And usually when you conquer that skill, when you actually try it, it's not as bad as you thought it would be. So we're going to uncover the monsters under the bed and show you why it's really not as scary as you think. So, to start us off, Haley, was there a skill that used to scare you that doesn't anymore? Have you had this?

Oh, yeah, definitely. I think that the one that stands out to me from early in my sewing journey is sewing knits. It was just something that people told me was really hard. And finally, when I set out to sew my first knit project, I think that I had this mindset that it was going to be hard. And I did choose a really bad fabric for my first knit project, and I decided to make a V-neck T-shirt. V-necks are a little finicky, maybe not the easiest thing to try with, like, a really lightweight knit with no recovery. I made, like, a unicorn horn in the center of this shirt because I got so stretched out. Angular, uni boob, kind of a look. And so then in that moment, I'm like, oh my gosh, all of my fears are confirmed. Sewing, it sucks. I hate it so much. And then it took me a couple of years to circle back to trying knits, and I made a T-shirt, and I was like, this is really freaking easy. What was I so scared about?

Yeah, once you learn how to do knits, they're much easier to sew, I think, than wovens. They're much faster now.

I probably sew about, like, 50% knits and probably like, I'm busy. I don't have a ton of time to sew, so sometimes I even favor them.

Yeah, I think I had a misconception when I was learning to sew that knits required a serger, and I didn't have a serger, so I thought I couldn't sew them, which is not true. You can sew knits without a serger. A serger makes things easier, but not that much easier. It's just a little faster. I think that was something that I don't know if it scared me or if I just didn't understand that it was even possible or possible to do it well.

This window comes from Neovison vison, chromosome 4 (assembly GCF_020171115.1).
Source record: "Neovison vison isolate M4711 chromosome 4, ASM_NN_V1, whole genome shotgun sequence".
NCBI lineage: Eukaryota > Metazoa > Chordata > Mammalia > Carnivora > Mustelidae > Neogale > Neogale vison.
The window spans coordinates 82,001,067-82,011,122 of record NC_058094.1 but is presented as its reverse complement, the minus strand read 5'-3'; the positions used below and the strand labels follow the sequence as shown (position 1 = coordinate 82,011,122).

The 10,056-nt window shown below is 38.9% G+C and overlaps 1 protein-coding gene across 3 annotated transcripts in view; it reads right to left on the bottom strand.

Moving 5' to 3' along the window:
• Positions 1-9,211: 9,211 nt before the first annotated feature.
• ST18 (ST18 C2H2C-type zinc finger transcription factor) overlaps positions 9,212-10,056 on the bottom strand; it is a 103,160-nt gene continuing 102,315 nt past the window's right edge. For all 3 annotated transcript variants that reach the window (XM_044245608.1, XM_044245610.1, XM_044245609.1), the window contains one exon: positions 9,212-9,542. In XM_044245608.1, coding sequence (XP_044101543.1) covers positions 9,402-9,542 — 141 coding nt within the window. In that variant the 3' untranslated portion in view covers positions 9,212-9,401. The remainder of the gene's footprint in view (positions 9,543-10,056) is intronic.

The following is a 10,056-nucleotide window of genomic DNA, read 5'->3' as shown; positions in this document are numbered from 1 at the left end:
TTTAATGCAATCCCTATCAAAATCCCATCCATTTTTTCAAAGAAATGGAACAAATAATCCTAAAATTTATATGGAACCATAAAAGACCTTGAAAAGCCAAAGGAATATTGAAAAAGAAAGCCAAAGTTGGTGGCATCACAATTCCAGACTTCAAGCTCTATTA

Yeah. Is there anything that scares you now?

I think yes, one thing that scares me now. Scare is maybe a strong word, but it seems to intimidate me because I can't seem to work up, I guess, the courage or something to do it, which is free motion quilting. I really want to try, and I have the things that I need in order to do it. My sewing machine has special features that make it easy, and I just need to sit down and learn how to do it. But for some reason, I just have a mental block around it that it's going to be really hard or I'm going to screw it up a lot, and I have to practice a lot, and for some reason, that is sort of a hang up for me. What about you? Do you have anything like that?

I don't know if there's anything that scares me enough that would scare me off from trying it. I'm at a place, I think, with my sewing now where I'm like, I'll try anything, and if it sucks, then I probably just need to learn a new technique or get a new tool. I've reframed it. I think that something that gives me pause every time I run into it in projects, is welt pockets. I know how to sew them, but I'm always just like, ugh, I need to be in the right headspace to sew this.

I have to be fresh. I have to be feeling very precise and not in a place where I think I'm going to be easily frustrated by something. Because you need a lot of patience to, like, trim. It's really about the trimming and the pressing and accuracy in your stitching. So I think it's not so much scare, though. It's just like a little bit of a hesitancy. I think that I've transitioned my sewing fears into sewing hesitancies.

Yeah. I think for me, a part of it is I know it's going to take time. And that's what makes me hesitant, is I have all these things I could be doing, and I know that I can do well, or I can work on this thing that I know I'm not good at and won't be for a little while. So I think that's where a lot of but I do think a part of it for me is fear based, or at least kind of a fear of failure, I guess. Fear of not doing it right, if you're like, having a bunch of disappointments along the way, that sort of thing.

Yeah. That leads me right into my next question, which is, what do you think that we are really scared of when we're intimidated by a skill?

I think those things the fear of failure is a big one for a lot of people. And it might be not be failure with a capital F, but failure with a small F. It's disappointing to spend time doing something that you're not great at yet and to see that you're not doing it well. And I think that it's kind of a fear of facing your own limitations in a way, which is the only way to get better. But I know that you know that, and everybody listening knows that, but it's still there. It's still uncomfortable for everybody.